Like Kool-Aid? Have you been part of a sour sales culture, or one with a delicious recipe? Share the post or comment below: 

2013 Year In Review

What would a blog be without a ‘year in review’ post? Or an ’11-reasons-why-2013-was-awesome-and 11.5 reasons-why-2014-should-be-too’ post? Well check it, I’m doing a hybrid of both.

In all seriousness, a big part of why I launched this blog is the fact I’m a big believer in intentionality. We must work, plan and evaluate in all areas of our lives. We can’t let life happen to us; we must happen to life. Otherwise we’ll all end up fat, unemployed and in our parents’ basement down by the river. Intentionality.

Down by the river

One tool I use for taking a look at all aspects – not just money or career – is the Life Wheel tool:

 Life Wheel

I’m a big believer in balance and think it’s tough to compartmentalize or be great in one area while neglecting others. Ignore one part long enough and it’ll feel like your life wheel has a flat tire.

So. Some of my personal highlights and scores from 2013:

  • Health 7.0 I managed to maintain decent shape and consistent workouts. Somewhere in between ‘college skinny’ and ‘middle aged dad fat.’ Perhaps something like CrossFit or a half marathon in the fall to squash complacency. IF I get on Instagram in 2014, I’ll be sure to provide daily updates of my #shirtless #self in the mirror….
  • Wealth 8.5 – I managed to give myself a solid raise, saved a decent amount, maxed out 401k and Roth IRA, didn’t take on any debt, stayed fairly true to my monthly budgets.
  • Family & Friends 6.5 – I tried to keep in touch with long distance friends. Somehow Charlotte, NY, Atlanta, Lexington, Denver and Florida stole all my friends from Columbus within 12 months. Literally every close friend moved. Enjoyed quality time with the rents and grandma, but need some face time with my brother this year.
  • Hobbies & Fun 7.0 – Love to travel and took a pretty amazing trip to Europe. Not as many concerts last year. Launched a blog, finally!
  • Relationships 8.5 – Invested in the relationship with the GF and we’re doing great as we approach two years together in 2014.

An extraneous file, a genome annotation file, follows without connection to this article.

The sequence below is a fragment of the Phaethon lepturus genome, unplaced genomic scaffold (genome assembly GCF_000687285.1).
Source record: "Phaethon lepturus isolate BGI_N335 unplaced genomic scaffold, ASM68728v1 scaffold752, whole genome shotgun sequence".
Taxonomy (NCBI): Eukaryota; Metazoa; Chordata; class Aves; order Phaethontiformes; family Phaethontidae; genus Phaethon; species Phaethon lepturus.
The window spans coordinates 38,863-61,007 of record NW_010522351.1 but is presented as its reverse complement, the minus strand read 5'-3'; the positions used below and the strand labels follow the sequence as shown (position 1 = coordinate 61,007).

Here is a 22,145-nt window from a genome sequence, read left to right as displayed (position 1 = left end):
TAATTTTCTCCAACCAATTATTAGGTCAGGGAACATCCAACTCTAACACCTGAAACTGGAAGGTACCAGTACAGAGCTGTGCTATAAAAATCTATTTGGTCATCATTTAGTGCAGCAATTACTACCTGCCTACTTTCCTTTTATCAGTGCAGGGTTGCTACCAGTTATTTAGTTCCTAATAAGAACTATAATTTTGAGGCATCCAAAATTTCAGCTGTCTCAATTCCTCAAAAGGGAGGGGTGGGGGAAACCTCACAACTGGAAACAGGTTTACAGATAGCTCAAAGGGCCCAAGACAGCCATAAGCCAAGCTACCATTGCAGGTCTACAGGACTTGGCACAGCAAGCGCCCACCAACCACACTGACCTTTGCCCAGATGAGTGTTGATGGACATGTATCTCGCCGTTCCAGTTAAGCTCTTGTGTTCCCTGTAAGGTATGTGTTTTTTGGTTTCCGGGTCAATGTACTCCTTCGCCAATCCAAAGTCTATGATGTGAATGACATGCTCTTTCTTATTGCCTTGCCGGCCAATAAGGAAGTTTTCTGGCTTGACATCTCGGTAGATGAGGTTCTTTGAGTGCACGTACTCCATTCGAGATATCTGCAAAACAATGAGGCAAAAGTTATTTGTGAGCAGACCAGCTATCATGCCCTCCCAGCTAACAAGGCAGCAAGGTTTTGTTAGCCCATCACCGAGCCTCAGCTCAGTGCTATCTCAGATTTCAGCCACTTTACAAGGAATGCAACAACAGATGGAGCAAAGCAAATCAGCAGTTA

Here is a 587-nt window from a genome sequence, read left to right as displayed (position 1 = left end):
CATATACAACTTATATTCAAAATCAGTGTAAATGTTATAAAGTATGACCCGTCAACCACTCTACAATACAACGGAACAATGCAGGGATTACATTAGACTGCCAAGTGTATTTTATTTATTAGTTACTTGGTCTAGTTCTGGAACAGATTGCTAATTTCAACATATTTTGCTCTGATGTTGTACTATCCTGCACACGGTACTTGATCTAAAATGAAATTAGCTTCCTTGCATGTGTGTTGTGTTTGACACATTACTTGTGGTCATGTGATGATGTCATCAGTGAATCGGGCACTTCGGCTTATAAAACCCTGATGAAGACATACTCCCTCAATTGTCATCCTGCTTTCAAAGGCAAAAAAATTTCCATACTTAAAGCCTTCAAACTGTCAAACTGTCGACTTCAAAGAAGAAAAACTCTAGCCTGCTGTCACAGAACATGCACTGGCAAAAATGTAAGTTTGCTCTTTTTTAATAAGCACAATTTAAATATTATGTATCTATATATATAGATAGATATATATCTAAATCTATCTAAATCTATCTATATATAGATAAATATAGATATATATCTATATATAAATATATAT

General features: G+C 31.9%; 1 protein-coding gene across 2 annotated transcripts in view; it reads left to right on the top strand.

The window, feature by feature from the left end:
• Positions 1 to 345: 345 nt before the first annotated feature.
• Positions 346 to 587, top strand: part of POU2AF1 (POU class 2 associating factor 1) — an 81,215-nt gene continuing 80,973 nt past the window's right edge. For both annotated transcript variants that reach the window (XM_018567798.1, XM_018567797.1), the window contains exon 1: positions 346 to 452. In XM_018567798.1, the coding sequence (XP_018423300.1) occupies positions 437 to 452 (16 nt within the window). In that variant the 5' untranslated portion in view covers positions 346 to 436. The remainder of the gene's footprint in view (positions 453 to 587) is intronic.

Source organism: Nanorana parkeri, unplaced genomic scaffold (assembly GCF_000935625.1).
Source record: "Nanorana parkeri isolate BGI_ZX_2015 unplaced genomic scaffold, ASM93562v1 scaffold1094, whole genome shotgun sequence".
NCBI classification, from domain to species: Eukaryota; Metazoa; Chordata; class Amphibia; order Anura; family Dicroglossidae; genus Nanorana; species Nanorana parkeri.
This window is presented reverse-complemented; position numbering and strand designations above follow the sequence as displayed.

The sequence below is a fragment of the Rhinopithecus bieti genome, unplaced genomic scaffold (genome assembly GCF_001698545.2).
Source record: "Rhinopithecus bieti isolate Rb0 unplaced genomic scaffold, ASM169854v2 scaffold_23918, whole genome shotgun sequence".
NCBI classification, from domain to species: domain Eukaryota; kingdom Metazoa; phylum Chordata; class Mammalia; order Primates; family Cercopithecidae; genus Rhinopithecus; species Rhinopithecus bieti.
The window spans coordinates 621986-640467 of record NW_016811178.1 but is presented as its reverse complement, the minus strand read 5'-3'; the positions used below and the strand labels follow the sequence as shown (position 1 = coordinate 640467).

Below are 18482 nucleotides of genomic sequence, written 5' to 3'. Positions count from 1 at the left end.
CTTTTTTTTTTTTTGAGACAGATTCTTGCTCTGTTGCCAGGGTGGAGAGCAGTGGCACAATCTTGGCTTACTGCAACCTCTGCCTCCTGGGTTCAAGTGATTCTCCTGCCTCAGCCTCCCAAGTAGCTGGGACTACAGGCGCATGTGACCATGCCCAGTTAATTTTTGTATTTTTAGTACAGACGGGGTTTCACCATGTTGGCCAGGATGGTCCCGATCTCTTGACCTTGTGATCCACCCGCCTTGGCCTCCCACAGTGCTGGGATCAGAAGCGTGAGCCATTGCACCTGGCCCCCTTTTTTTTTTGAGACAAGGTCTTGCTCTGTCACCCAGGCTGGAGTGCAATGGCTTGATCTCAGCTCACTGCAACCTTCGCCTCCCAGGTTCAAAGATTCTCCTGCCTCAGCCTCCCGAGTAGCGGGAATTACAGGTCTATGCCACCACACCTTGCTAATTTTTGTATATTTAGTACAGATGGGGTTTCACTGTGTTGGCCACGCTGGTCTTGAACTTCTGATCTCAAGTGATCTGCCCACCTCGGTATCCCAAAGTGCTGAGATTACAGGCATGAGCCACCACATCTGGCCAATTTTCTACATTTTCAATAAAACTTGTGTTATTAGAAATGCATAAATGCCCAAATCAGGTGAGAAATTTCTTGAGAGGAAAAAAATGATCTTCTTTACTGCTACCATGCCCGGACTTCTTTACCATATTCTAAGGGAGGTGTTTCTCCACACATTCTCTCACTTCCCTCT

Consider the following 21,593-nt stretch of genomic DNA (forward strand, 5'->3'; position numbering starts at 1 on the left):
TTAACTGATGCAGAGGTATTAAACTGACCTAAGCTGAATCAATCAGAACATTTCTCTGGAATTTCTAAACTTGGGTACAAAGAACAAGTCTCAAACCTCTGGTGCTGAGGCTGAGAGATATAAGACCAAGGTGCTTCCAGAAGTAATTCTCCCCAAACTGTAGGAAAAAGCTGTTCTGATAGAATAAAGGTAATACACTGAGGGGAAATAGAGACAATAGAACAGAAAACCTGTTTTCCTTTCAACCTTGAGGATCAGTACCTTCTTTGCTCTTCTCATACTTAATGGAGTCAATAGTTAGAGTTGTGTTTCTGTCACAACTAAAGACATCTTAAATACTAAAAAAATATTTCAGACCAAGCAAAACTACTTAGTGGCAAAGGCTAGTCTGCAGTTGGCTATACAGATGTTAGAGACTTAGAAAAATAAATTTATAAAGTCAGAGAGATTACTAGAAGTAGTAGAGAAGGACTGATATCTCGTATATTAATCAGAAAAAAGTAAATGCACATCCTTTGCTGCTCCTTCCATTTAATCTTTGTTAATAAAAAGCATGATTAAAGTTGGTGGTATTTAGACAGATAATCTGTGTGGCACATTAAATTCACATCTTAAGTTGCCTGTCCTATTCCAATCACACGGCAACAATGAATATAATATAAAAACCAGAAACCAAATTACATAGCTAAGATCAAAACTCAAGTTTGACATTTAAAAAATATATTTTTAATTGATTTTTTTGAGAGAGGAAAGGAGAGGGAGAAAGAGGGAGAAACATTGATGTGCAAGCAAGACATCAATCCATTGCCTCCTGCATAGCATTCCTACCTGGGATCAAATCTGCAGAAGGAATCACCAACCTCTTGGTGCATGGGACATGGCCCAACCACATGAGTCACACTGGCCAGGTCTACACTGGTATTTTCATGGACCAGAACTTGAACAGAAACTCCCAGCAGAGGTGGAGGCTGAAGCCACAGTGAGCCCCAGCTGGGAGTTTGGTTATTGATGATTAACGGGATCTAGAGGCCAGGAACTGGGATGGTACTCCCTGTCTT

• Career/Job 9.0 – I stepped into a leadership promotion, grew our organization, invested in professional development. We won some big awards as a company. I need to help more people hit their goals in 2014 and become more effective in my leadership. AND, launched my own business!
  • Personal Space 6.0 – Did some decent self reflection and personal growth that helped in the relationship arena. This needs to continue to sharpen if I’m to be effective in leadership and having the courage to run my own business.
  • Contribution/Spirituality 4.0 – I feel like I contribute to people’s lives at work and with friends, but this is definitely the weak link in 2013. This year I’ve joined some volunteer organizations with groups like Nationwide Children’s Hospital. Need to get better at this one.

I’m excited for what the future holds next year. And I know I need to continue to get better about being intentional and managing my time to keep improving in all these areas. I also have plans for the blog here – more in depth posts, outside interviews, and regular updates about the side project I’ve launched.

 

 

 

What are your thoughts on 2013 or what you plan to do in 2014? What areas of your Life Wheel could use the most improvement? Share or comment below. Cheers!

Control the Controllables

I’m not on Pinterest. Yet. But I wonder if they have a board to inspire us when ‘it all hits the fan.’

Fan Cartoon

A few Sundays ago I was flying for work from Columbus to LA. I had a team dinner planned and was ready to make the most out of the last trip out west for 2013. Instead, I got stuck in Chicago for 7 hours. I landed at what my body thought was 3:30am, 12:30am at LAX. Four hours later, my alarm went off for an east coast conference call. I grabbed my phone to turn off the alarm and saw 21 emails – one of which was a huge sale falling through and a great team member putting in his resignation. Happy Monday!

Delayed

What a way to start the week. Sometimes motivational quotes and coffee only go so far. So what do you do when it all hits the fan? The only thing you can do: Control the controllables. Could I control the weather in Chicago? Nope. At this point, could I control losing a team member? That ship had sailed. Could I control how tired my body was staring down an 18 hour day? Not at all.

In the moment before I started my week in LA, I could focus on all the crap and how far the fan had flung it. Or I could remind myself of a lesson I had learned at 19 with Southwestern, and focus on controlling the things I actually had control over – my attitude, the hours I worked and my efforts. “Control the controllables, Patty” I mumbled to myself as I stumbled through getting ready.